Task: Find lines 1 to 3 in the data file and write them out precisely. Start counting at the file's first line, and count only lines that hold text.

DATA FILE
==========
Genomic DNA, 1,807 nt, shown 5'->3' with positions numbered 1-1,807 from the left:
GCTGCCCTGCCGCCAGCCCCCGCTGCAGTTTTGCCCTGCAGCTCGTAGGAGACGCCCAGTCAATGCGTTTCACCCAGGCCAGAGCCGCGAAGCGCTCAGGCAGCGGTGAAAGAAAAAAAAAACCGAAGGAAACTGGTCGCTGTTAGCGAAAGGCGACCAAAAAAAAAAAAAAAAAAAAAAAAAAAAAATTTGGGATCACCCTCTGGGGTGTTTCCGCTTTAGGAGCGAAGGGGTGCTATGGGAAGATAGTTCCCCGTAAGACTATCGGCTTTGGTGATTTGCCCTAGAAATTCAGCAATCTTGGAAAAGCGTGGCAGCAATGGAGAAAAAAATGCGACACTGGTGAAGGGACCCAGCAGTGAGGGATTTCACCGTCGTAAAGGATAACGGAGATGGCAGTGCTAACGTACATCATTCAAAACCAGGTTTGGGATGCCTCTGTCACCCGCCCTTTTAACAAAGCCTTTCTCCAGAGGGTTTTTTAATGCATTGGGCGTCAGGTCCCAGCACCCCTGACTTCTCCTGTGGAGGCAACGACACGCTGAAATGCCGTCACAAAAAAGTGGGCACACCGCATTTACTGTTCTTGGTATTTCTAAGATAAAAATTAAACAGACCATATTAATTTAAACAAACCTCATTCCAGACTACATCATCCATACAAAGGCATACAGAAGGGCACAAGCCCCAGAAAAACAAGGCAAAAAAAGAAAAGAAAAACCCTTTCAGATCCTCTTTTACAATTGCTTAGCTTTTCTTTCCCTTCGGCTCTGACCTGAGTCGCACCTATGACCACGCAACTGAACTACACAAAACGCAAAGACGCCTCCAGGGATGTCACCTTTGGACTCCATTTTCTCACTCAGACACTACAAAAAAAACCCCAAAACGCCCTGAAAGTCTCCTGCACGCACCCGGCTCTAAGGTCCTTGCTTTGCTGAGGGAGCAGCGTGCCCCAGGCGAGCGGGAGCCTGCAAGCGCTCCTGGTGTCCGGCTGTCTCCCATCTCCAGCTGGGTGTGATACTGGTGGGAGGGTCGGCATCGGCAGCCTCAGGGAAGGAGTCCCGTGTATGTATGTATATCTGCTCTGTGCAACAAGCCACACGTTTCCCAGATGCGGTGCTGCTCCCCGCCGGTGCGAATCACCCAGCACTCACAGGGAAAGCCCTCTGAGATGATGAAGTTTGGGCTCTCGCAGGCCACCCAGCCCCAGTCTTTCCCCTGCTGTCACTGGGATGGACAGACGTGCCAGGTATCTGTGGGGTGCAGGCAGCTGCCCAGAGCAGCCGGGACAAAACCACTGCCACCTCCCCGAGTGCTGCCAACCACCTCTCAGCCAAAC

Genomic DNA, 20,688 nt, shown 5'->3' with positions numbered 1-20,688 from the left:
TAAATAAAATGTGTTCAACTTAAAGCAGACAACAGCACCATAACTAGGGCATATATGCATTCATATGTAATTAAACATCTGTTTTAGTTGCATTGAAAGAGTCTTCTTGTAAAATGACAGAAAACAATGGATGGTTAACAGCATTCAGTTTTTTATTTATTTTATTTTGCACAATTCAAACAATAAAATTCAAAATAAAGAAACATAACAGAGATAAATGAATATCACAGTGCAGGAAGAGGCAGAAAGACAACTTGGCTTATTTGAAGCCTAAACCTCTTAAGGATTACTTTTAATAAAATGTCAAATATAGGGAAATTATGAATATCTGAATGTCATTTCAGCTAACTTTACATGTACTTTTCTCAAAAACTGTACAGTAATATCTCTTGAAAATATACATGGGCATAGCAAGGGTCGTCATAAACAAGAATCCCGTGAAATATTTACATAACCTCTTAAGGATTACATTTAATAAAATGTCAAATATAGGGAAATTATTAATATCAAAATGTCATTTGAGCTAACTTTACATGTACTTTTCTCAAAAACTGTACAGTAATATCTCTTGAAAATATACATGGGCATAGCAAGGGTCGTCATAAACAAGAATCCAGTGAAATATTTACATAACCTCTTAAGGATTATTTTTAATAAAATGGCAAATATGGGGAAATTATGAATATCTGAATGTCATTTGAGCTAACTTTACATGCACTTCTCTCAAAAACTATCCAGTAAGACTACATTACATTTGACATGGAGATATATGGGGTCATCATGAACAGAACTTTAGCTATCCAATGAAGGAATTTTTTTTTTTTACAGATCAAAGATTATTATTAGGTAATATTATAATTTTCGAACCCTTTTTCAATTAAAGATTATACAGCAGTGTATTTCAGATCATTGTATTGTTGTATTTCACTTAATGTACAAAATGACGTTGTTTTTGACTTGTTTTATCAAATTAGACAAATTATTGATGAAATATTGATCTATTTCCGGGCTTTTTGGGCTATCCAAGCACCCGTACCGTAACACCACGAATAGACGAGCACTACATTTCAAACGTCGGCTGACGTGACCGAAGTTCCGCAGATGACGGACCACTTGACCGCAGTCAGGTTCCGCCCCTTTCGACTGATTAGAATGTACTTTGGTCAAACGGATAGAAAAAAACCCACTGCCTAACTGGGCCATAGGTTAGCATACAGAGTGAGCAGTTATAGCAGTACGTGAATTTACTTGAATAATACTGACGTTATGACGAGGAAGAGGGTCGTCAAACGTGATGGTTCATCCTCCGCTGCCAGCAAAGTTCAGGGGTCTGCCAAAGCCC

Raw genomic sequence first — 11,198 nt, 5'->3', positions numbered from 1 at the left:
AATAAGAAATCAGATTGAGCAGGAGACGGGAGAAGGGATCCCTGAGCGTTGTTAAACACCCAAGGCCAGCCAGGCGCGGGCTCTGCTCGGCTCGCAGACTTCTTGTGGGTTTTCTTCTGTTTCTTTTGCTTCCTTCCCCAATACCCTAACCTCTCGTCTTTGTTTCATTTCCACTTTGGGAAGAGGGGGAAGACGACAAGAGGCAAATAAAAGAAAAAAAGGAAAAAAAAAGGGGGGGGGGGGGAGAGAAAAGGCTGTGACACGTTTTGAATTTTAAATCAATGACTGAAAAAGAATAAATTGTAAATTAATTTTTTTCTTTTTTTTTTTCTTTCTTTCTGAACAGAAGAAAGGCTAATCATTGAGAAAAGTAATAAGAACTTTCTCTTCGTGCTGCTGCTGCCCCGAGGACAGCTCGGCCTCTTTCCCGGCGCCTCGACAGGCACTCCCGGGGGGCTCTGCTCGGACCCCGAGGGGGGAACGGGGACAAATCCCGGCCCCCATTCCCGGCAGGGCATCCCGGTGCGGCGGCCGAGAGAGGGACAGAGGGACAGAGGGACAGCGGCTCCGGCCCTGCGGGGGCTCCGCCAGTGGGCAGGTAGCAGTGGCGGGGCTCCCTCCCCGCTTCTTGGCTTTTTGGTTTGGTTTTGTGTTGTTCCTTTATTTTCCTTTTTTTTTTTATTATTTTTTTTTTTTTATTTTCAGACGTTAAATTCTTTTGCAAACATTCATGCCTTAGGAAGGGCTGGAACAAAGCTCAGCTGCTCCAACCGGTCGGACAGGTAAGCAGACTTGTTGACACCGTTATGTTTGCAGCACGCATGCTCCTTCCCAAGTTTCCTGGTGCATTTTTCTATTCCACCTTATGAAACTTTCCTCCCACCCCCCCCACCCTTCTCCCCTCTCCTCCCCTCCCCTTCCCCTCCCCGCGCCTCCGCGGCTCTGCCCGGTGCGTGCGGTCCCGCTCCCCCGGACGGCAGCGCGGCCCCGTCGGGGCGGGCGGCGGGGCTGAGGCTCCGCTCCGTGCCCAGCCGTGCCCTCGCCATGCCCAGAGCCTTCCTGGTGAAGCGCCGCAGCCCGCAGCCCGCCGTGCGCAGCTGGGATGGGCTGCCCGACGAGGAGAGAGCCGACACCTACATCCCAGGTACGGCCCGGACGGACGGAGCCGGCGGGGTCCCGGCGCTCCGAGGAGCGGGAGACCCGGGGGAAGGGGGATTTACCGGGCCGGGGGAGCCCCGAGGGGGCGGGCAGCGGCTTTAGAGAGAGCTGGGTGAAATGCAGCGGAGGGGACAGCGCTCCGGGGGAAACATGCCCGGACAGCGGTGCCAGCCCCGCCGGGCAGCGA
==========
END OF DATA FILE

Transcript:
Genomic DNA, 1,807 nt, shown 5'->3' with positions numbered 1-1,807 from the left:
GCTGCCCTGCCGCCAGCCCCCGCTGCAGTTTTGCCCTGCAGCTCGTAGGAGACGCCCAGTCAATGCGTTTCACCCAGGCCAGAGCCGCGAAGCGCTCAGGCAGCGGTGAAAGAAAAAAAAAACCGAAGGAAACTGGTCGCTGTTAGCGAAAGGCGACCAAAAAAAAAAAAAAAAAAAAAAAAAAAAAATTTGGGATCACCCTCTGGGGTGTTTCCGCTTTAGGAGCGAAGGGGTGCTATGGGAAGATAGTTCCCCGTAAGACTATCGGCTTTGGTGATTTGCCCTAGAAATTCAGCAATCTTGGAAAAGCGTGGCAGCAATGGAGAAAAAAATGCGACACTGGTGAAGGGACCCAGCAGTGAGGGATTTCACCGTCGTAAAGGATAACGGAGATGGCAGTGCTAACGTACATCATTCAAAACCAGGTTTGGGATGCCTCTGTCACCCGCCCTTTTAACAAAGCCTTTCTCCAGAGGGTTTTTTAATGCATTGGGCGTCAGGTCCCAGCACCCCTGACTTCTCCTGTGGAGGCAACGACACGCTGAAATGCCGTCACAAAAAAGTGGGCACACCGCATTTACTGTTCTTGGTATTTCTAAGATAAAAATTAAACAGACCATATTAATTTAAACAAACCTCATTCCAGACTACATCATCCATACAAAGGCATACAGAAGGGCACAAGCCCCAGAAAAACAAGGCAAAAAAAGAAAAGAAAAACCCTTTCAGATCCTCTTTTACAATTGCTTAGCTTTTCTTTCCCTTCGGCTCTGACCTGAGTCGCACCTATGACCACGCAACTGAACTACACAAAACGCAAAGACGCCTCCAGGGATGTCACCTTTGGACTCCATTTTCTCACTCAGACACTACAAAAAAAACCCCAAAACGCCCTGAAAGTCTCCTGCACGCACCCGGCTCTAAGGTCCTTGCTTTGCTGAGGGAGCAGCGTGCCCCAGGCGAGCGGGAGCCTGCAAGCGCTCCTGGTGTCCGGCTGTCTCCCATCTCCAGCTGGGTGTGATACTGGTGGGAGGGTCGGCATCGGCAGCCTCAGGGAAGGAGTCCCGTGTATGTATGTATATCTGCTCTGTGCAACAAGCCACACGTTTCCCAGATGCGGTGCTGCTCCCCGCCGGTGCGAATCACCCAGCACTCACAGGGAAAGCCCTCTGAGATGATGAAGTTTGGGCTCTCGCAGGCCACCCAGCCCCAGTCTTTCCCCTGCTGTCACTGGGATGGACAGACGTGCCAGGTATCTGTGGGGTGCAGGCAGCTGCCCAGAGCAGCCGGGACAAAACCACTGCCACCTCCCCGAGTGCTGCCAACCACCTCTCAGCCAAAC

Genomic DNA, 20,688 nt, shown 5'->3' with positions numbered 1-20,688 from the left: